Abu Dhabi-owned energy company TAQA Bratani Ltd plans to boost North Sea oil and gas production by buying up mature oilfields and greatly increasing their efficiency, the head of the company's UK arm said on Thursday.

TAQA, the UK arm of Abu Dhabi National Energy Company PJSC TAQA.AD, took control last week of operations of the North Sea Brent crude system from Royal Dutch Shell.

The Brent system, responsible for transporting around 100,000 barrels per day (bpd) of oil, is a key production stream and an important part of the pricing benchmark used to value billions of dollars of oil around the world.

We want to rule the North Sea, of course, said Managing Director Leo Koot, outlining an ambitious, long-term strategy.

He explained, more seriously, that he hoped the company would increase UK North Sea output steadily from its current level of about 45,000 barrels of oil equivalent per day (boepd), which is split into roughly 80 percent oil and 20 percent gas.

A realistic target for us, we would hope by 2012, would be to have a build up in production to between 50,000 and 60,000 boepd, he told Reuters in an interview. That is where we hope to plateau for a few years barring any additional acquisitions.

TAQA's Dutch arm this week bought a 15 percent stake in North Sea assets from a group including U.S. major Chevron Corp (CVX.N). It has already amassed more than $2 billion in North Sea assets since its foundation in 2005 and plans further growth.


Koot said TAQA, more than 70 percent owned and controlled by the government of Abu Dhabi, rated Aa2 by Moody's and backed by sovereign wealth, aimed to double to a $40 billion-$60 billion company by between 2012 and 2016 from almost $25 billion now.

TAQA aims to hold 40 percent of its assets upstream in activities such as oil and gas production, 20 percent mid-stream in pipelines and gas storage and 40 percent downstream in areas such as electricity and water production.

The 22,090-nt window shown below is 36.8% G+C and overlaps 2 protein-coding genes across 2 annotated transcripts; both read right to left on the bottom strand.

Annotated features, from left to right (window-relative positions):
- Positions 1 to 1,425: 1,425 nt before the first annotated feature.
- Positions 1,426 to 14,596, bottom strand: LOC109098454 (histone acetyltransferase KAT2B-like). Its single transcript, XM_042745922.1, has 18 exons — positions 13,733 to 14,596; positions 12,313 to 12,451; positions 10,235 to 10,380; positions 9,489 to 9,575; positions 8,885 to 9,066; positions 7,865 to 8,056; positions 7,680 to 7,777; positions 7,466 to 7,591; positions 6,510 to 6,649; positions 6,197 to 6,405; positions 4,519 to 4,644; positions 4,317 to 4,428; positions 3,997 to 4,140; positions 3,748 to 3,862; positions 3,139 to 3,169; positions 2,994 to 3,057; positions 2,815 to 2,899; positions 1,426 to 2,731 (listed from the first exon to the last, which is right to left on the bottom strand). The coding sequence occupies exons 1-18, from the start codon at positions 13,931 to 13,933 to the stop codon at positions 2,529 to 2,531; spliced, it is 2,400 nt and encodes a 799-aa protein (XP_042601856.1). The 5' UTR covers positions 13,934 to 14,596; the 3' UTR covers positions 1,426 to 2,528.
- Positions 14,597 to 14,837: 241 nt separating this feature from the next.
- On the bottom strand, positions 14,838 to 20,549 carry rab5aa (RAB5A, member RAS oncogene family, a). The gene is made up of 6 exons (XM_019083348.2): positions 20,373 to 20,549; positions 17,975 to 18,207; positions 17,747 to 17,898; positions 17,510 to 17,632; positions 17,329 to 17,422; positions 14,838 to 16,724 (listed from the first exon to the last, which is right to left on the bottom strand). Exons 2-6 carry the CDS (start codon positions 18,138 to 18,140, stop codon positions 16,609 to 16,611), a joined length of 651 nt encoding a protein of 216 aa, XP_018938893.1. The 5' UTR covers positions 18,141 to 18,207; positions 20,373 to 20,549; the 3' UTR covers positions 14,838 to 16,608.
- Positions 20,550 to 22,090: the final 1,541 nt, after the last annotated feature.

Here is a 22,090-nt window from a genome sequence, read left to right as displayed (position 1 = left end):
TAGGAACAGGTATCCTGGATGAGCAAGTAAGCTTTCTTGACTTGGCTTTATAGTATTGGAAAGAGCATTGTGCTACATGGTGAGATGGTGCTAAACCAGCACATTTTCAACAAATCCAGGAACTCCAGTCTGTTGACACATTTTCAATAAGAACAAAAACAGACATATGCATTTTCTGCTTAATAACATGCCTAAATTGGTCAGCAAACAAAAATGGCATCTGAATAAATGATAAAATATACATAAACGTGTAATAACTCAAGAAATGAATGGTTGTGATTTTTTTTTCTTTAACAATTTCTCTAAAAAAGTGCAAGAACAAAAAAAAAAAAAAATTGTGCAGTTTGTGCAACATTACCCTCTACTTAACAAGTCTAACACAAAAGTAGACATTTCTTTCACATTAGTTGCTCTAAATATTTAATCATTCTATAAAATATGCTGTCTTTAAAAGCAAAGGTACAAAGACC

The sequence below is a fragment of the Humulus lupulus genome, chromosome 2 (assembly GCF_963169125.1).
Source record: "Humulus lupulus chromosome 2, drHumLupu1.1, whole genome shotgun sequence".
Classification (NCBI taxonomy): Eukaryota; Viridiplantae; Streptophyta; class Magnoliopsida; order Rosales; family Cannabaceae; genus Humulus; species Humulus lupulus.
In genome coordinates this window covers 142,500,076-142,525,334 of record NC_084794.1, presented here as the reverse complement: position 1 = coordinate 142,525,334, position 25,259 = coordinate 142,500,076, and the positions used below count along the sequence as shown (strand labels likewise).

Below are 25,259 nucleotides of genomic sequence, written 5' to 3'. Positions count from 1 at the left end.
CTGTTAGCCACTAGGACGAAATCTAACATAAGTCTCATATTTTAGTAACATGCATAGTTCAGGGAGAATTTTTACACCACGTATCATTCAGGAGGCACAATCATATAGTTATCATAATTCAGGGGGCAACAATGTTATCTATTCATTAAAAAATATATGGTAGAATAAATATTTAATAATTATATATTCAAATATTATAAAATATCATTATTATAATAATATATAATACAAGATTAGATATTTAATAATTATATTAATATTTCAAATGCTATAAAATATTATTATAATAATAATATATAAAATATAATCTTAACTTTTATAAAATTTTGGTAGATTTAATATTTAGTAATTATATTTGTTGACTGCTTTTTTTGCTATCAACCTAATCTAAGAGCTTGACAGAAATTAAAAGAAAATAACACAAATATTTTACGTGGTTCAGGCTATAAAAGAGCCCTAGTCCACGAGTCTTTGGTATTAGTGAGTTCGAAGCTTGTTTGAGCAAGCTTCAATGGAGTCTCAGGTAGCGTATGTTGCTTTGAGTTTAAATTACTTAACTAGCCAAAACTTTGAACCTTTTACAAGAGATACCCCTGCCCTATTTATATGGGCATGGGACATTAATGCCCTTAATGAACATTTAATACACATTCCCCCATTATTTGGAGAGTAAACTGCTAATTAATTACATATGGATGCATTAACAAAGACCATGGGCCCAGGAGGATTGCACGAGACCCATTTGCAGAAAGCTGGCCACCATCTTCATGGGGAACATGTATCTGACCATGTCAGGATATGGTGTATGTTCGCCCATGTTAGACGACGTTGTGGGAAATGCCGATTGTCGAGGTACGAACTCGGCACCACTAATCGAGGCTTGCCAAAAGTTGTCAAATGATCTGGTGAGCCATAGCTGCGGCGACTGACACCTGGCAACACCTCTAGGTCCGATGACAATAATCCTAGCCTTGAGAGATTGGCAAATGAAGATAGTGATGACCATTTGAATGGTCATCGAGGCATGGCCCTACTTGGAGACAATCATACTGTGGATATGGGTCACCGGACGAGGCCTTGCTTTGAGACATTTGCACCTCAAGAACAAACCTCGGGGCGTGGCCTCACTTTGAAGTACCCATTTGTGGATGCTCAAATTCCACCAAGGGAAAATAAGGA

TAQA now has extensive North Sea assets with a portfolio that includes pipelines, platforms and subsea satellites.

Because we are such a young company, the only realistic way to grow is through acquisitions. But that strategy is changing now because we have a healthy asset base. From now on it will be strategic acquisitions, he said.

There are a few northern North Sea exploration licenses around. We are looking to take those on to see if there is any undiscovered oil, plus mature assets, which may be abandoned, to see if we can get production from redeveloping infrastructure.

Koot said small upstream companies had shown they could get more out of mature oilfields than the large major oil companies.

Nearly all of them have managed to double production from those facilities, he said. The majors have had these assets in their possession for a long time, maybe 25 years, and for them these assets are old toys, he said. Complemented with a strong financial backing, we are able to enhance production.

Koot said he believed 15-25 billion barrels of oil equivalent was still available in UK North Sea reserves.

We see good solid business potential in the North Sea.

He declined to discuss returns on investment but said oil prices were now sufficient to make North Sea oil production profitable and he had continued to invest despite the downturn.

The best way to describe a sovereign wealth fund is that it is patient money ... we are there for the long haul, he said.

With our commitment and financial backing we have been able to invest counter cycle. So by the time oil prices recover we are going to be sitting there with a healthy portfolio.

(Reporting by Christopher Johnson; editing by Anthony Barker)